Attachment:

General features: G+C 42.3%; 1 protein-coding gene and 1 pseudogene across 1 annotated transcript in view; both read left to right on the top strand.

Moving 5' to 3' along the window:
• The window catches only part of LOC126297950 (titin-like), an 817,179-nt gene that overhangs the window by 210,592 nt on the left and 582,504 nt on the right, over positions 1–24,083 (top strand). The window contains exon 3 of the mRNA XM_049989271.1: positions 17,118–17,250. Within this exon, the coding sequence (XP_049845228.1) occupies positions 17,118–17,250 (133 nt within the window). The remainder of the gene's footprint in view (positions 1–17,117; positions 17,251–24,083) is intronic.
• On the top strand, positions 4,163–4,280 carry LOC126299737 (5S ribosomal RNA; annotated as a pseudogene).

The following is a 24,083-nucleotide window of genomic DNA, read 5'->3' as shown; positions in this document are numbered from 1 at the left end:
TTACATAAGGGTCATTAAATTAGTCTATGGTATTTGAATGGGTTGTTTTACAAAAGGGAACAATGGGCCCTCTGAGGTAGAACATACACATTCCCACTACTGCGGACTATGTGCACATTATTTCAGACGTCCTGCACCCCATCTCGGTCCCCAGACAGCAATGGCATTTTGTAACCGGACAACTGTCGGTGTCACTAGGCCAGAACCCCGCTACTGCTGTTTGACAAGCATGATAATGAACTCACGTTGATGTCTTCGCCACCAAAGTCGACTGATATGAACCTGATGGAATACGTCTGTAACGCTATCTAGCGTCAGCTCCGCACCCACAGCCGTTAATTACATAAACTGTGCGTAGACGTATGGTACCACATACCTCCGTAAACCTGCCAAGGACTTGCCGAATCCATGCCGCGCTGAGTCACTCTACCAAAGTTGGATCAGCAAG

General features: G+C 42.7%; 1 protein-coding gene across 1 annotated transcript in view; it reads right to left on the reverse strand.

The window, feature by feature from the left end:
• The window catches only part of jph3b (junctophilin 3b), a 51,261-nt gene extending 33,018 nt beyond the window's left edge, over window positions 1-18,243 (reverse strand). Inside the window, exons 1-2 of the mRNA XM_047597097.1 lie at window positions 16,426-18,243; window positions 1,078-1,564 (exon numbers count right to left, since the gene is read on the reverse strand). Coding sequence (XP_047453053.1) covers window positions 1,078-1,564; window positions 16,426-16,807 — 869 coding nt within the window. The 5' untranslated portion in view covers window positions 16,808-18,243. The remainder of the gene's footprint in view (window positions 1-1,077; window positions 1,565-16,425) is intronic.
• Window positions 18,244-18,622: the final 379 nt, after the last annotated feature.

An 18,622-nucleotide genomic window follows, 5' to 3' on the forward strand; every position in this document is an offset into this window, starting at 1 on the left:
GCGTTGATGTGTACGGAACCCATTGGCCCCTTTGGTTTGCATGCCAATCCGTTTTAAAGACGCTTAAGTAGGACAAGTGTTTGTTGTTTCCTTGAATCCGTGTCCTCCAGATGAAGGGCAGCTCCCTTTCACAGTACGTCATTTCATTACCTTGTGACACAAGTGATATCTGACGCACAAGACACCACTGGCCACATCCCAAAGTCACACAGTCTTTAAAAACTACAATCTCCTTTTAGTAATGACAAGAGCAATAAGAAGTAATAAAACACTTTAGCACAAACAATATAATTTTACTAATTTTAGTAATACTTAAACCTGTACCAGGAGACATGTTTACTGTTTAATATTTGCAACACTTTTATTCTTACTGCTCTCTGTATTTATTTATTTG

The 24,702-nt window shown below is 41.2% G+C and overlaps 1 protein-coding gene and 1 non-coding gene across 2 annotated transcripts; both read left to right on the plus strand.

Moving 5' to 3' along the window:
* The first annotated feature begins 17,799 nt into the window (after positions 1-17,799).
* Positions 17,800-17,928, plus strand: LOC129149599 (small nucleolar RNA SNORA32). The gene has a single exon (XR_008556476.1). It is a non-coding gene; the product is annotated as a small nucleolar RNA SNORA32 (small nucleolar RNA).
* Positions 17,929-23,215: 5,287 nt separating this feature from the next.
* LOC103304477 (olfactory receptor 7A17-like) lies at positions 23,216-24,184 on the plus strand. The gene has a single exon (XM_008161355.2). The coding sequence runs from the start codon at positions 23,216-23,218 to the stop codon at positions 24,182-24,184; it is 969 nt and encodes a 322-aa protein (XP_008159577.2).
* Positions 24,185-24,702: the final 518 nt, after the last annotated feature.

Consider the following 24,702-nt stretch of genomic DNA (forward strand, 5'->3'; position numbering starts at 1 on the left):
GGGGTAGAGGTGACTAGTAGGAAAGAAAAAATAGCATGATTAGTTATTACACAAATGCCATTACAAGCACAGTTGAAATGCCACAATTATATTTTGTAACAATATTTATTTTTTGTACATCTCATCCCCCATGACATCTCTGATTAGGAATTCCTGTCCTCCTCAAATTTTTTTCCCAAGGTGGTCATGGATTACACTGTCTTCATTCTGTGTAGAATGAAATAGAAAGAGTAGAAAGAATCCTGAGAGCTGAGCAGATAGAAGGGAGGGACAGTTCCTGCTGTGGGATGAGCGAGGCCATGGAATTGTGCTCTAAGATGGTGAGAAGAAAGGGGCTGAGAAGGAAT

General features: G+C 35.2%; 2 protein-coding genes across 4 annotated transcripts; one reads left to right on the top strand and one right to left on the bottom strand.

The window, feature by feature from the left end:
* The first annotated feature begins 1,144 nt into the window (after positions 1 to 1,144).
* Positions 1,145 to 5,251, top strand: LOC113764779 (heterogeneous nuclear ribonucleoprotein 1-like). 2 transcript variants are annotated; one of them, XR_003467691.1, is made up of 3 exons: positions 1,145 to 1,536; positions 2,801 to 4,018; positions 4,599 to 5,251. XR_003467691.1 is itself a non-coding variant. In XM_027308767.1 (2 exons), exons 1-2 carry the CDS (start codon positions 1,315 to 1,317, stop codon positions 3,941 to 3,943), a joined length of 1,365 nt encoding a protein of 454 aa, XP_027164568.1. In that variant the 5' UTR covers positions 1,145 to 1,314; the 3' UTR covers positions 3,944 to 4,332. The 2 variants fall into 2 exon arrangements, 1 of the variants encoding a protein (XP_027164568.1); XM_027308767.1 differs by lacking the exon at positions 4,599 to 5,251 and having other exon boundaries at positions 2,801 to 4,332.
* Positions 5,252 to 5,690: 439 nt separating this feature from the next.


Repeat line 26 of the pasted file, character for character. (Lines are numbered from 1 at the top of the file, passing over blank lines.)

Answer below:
* Positions 5,252 to 5,690: 439 nt separating this feature from the next.